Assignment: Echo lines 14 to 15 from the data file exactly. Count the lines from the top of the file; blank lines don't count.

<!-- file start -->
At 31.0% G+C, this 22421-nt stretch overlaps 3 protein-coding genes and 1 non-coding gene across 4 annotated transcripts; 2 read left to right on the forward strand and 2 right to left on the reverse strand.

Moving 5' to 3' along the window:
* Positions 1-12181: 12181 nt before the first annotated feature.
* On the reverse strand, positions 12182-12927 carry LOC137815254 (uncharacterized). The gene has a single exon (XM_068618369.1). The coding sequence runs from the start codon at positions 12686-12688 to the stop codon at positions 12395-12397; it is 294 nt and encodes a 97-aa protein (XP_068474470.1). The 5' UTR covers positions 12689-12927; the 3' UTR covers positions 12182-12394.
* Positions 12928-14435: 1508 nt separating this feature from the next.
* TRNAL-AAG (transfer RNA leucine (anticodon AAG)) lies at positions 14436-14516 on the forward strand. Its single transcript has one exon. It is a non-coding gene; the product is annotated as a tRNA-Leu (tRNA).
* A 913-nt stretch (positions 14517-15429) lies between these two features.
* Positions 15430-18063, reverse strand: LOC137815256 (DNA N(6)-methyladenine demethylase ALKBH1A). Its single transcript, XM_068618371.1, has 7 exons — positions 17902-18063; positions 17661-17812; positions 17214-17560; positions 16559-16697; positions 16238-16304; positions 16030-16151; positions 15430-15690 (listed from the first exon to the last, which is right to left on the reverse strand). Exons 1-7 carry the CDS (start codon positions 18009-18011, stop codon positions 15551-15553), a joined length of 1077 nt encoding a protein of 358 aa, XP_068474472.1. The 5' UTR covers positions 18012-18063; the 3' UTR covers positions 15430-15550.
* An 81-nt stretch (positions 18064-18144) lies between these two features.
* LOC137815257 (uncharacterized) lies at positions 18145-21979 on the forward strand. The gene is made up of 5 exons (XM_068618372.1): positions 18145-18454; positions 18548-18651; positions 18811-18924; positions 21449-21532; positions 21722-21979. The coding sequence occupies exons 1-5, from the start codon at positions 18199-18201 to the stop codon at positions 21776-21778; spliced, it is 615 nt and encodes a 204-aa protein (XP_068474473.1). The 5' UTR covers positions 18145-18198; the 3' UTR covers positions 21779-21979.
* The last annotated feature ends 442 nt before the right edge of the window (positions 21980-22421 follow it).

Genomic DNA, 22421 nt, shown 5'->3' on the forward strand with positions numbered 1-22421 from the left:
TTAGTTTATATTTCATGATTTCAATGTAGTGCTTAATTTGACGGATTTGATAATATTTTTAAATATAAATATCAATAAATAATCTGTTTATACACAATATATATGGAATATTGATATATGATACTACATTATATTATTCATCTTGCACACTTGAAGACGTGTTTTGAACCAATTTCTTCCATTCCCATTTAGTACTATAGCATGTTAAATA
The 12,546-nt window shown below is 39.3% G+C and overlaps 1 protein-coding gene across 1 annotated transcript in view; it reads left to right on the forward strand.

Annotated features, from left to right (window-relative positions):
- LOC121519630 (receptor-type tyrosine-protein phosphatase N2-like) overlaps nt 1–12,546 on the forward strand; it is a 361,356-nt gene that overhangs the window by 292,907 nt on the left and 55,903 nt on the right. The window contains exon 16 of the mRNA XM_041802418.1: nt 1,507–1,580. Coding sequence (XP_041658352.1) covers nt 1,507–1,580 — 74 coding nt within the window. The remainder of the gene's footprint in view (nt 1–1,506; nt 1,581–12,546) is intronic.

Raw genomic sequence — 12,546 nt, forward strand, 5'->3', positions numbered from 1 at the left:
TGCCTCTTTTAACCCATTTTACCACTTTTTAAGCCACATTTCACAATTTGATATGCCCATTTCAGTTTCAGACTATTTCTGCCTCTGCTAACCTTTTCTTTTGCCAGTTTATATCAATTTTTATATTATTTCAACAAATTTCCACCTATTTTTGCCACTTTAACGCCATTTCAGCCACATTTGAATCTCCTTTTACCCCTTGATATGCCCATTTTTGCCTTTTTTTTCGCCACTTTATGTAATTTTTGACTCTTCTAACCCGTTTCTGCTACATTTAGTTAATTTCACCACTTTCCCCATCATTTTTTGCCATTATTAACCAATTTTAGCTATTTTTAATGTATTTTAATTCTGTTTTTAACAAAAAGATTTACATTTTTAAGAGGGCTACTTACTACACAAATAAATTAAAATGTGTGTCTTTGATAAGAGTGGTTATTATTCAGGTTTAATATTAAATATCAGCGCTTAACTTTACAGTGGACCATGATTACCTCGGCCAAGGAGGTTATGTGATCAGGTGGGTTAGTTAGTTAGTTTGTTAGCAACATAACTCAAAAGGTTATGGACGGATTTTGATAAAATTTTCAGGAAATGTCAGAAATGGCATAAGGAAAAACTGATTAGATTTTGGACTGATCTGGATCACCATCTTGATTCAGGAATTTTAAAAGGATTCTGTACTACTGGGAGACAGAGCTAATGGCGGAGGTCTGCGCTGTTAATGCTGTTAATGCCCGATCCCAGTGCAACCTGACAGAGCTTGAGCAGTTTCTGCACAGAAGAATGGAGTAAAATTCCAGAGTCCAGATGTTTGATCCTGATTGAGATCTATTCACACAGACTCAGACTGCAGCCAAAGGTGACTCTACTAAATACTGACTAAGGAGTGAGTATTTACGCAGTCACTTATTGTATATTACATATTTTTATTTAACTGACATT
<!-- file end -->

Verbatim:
The 12,546-nt window shown below is 39.3% G+C and overlaps 1 protein-coding gene across 1 annotated transcript in view; it reads left to right on the forward strand.

Annotated features, from left to right (window-relative positions):